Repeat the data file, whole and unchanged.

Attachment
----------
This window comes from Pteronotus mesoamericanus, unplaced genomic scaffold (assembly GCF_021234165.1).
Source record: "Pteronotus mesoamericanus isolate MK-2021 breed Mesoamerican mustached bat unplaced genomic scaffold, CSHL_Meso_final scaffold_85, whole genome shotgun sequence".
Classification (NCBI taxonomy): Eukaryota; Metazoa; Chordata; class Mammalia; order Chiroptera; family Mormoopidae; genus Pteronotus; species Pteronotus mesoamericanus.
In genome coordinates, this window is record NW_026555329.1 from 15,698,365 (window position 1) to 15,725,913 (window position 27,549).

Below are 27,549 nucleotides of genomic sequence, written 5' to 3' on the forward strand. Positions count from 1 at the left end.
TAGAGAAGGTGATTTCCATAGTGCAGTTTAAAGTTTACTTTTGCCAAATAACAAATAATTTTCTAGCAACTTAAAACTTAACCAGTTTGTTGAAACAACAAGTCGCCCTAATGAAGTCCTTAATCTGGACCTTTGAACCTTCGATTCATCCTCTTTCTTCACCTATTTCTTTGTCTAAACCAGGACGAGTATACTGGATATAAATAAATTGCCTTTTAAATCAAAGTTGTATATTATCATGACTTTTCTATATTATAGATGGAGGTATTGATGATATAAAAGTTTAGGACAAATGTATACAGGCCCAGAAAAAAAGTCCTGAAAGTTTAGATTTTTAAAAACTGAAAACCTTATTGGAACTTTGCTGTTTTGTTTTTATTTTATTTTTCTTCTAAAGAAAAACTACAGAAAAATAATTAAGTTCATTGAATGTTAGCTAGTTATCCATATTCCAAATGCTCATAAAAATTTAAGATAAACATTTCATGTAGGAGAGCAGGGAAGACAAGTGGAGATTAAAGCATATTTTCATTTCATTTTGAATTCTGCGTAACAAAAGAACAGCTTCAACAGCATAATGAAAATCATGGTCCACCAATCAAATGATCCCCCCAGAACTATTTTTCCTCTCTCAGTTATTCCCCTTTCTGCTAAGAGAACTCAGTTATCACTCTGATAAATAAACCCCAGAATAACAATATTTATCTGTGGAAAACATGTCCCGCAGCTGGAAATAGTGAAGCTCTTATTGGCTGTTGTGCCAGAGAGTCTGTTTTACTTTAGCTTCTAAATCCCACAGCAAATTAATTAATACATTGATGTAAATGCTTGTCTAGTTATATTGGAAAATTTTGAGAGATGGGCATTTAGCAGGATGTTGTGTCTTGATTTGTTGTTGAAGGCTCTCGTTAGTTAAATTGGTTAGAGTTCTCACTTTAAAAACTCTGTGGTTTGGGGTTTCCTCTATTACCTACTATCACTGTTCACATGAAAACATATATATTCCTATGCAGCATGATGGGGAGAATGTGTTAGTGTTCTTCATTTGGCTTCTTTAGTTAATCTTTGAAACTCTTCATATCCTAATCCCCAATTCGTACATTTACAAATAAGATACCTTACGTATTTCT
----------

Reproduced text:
This window comes from Pteronotus mesoamericanus, unplaced genomic scaffold (assembly GCF_021234165.1).
Source record: "Pteronotus mesoamericanus isolate MK-2021 breed Mesoamerican mustached bat unplaced genomic scaffold, CSHL_Meso_final scaffold_85, whole genome shotgun sequence".
Classification (NCBI taxonomy): Eukaryota; Metazoa; Chordata; class Mammalia; order Chiroptera; family Mormoopidae; genus Pteronotus; species Pteronotus mesoamericanus.
In genome coordinates, this window is record NW_026555329.1 from 15,698,365 (window position 1) to 15,725,913 (window position 27,549).

Below are 27,549 nucleotides of genomic sequence, written 5' to 3' on the forward strand. Positions count from 1 at the left end.
TAGAGAAGGTGATTTCCATAGTGCAGTTTAAAGTTTACTTTTGCCAAATAACAAATAATTTTCTAGCAACTTAAAACTTAACCAGTTTGTTGAAACAACAAGTCGCCCTAATGAAGTCCTTAATCTGGACCTTTGAACCTTCGATTCATCCTCTTTCTTCACCTATTTCTTTGTCTAAACCAGGACGAGTATACTGGATATAAATAAATTGCCTTTTAAATCAAAGTTGTATATTATCATGACTTTTCTATATTATAGATGGAGGTATTGATGATATAAAAGTTTAGGACAAATGTATACAGGCCCAGAAAAAAAGTCCTGAAAGTTTAGATTTTTAAAAACTGAAAACCTTATTGGAACTTTGCTGTTTTGTTTTTATTTTATTTTTCTTCTAAAGAAAAACTACAGAAAAATAATTAAGTTCATTGAATGTTAGCTAGTTATCCATATTCCAAATGCTCATAAAAATTTAAGATAAACATTTCATGTAGGAGAGCAGGGAAGACAAGTGGAGATTAAAGCATATTTTCATTTCATTTTGAATTCTGCGTAACAAAAGAACAGCTTCAACAGCATAATGAAAATCATGGTCCACCAATCAAATGATCCCCCCAGAACTATTTTTCCTCTCTCAGTTATTCCCCTTTCTGCTAAGAGAACTCAGTTATCACTCTGATAAATAAACCCCAGAATAACAATATTTATCTGTGGAAAACATGTCCCGCAGCTGGAAATAGTGAAGCTCTTATTGGCTGTTGTGCCAGAGAGTCTGTTTTACTTTAGCTTCTAAATCCCACAGCAAATTAATTAATACATTGATGTAAATGCTTGTCTAGTTATATTGGAAAATTTTGAGAGATGGGCATTTAGCAGGATGTTGTGTCTTGATTTGTTGTTGAAGGCTCTCGTTAGTTAAATTGGTTAGAGTTCTCACTTTAAAAACTCTGTGGTTTGGGGTTTCCTCTATTACCTACTATCACTGTTCACATGAAAACATATATATTCCTATGCAGCATGATGGGGAGAATGTGTTAGTGTTCTTCATTTGGCTTCTTTAGTTAATCTTTGAAACTCTTCATATCCTAATCCCCAATTCGTACATTTACAAATAAGATACCTTACGTATTTCT